On the origins of Marx’s general intellect

November 24th, 2019


Matteo Pasquinelli, “On the Origins of Marx’s General Intellect”, Radical Philosophy, 2.06, winter 2019. +PDF

French translation by Stephen Bouquin and Antonella Corsani, “Sur les origines du General Intellect de Marx”, Les Mondes du Travail, n. 24-25, Nov. 2020. +PDF


The general intellect of the whole community, male and female, is stunted or perverted in infancy, or more commonly both, by keeping from women the knowledge possessed by men. […] The only and the simple remedy for the evils arising from these almost universal institutions of the domestic slavery of one half the human race, is utterly to eradicate them. Give men and women equal civil and political rights. — William Thompson, An Inquiry Into the Principles of the Distribution of Wealth, London, 1824.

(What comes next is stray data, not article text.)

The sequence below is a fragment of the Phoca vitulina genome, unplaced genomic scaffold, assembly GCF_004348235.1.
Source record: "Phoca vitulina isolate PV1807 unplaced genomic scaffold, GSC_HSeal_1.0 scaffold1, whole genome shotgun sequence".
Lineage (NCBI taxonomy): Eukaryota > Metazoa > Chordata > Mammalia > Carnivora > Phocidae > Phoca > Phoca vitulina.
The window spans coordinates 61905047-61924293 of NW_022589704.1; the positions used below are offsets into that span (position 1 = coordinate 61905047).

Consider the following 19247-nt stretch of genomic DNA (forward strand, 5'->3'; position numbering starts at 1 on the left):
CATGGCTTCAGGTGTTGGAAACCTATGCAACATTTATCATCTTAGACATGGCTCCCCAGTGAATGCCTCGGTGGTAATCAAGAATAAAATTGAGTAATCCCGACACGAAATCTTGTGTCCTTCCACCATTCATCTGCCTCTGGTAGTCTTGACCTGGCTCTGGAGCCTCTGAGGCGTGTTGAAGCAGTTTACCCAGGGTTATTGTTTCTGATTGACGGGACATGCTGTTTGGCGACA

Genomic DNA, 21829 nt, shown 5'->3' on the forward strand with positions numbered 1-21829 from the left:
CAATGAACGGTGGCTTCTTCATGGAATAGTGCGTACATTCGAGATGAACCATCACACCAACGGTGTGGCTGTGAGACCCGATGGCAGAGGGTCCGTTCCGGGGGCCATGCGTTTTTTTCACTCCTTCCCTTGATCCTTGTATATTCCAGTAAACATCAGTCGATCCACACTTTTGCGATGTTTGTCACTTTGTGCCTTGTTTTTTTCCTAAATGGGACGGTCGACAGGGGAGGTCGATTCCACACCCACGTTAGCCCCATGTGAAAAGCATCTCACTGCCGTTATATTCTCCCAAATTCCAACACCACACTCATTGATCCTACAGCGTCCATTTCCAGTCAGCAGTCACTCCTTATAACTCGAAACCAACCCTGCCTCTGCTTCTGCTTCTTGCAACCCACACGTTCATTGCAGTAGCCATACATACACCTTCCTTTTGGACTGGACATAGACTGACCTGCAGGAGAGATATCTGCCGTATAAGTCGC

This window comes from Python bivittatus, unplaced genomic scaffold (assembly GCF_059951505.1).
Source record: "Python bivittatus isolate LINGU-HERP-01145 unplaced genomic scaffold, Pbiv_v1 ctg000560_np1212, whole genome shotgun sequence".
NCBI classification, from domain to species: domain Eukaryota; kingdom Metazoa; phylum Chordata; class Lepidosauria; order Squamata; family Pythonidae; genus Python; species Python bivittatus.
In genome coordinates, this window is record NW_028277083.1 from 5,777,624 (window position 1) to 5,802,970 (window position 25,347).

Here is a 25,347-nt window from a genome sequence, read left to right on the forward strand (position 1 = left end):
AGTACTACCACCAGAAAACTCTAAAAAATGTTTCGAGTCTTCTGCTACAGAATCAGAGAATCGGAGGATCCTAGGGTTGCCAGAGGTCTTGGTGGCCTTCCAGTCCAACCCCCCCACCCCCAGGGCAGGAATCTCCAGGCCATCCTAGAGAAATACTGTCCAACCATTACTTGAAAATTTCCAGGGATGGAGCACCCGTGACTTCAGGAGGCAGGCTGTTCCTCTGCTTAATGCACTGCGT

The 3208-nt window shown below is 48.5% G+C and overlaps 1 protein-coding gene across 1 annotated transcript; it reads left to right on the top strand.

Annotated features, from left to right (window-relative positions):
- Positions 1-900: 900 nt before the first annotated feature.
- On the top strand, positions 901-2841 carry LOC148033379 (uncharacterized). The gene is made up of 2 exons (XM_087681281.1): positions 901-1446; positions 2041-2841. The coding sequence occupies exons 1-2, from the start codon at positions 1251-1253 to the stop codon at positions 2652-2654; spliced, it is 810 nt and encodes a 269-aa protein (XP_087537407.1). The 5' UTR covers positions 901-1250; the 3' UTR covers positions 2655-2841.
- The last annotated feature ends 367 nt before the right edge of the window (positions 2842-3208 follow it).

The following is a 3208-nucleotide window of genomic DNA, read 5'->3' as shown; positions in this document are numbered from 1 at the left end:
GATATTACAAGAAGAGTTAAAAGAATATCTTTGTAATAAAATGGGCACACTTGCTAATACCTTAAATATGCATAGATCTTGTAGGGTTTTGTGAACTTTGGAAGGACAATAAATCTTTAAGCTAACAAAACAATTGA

It is nearly twenty years since the first impulse was given to the general intellect of this country, by the introduction of a new mechanical system for teaching reading and writing, by cheaper and more efficacious methods than those previously in use. […] The public mind has infinitely advanced: in despite of all the sneers at the phrase of the ‘march of intellect’, the fact is undeniable, that the general intellect of the country has greatly progressed. And one of the first fruits of extended intelligence has been the conviction, now fast becoming universal, that our system of law, so far from being the best in the world, is an exceedingly bad one; and stands in the most pressing need of revision and reform. — The London Magazine, 1828.

The development of fixed capital indicates to what degree general social knowledge has become a direct force of production, and to what degree, hence, the conditions of the process of social life itself have come under the control of the general intellect and been transformed in accordance with it. — Karl Marx, Grundrisse, 1858.

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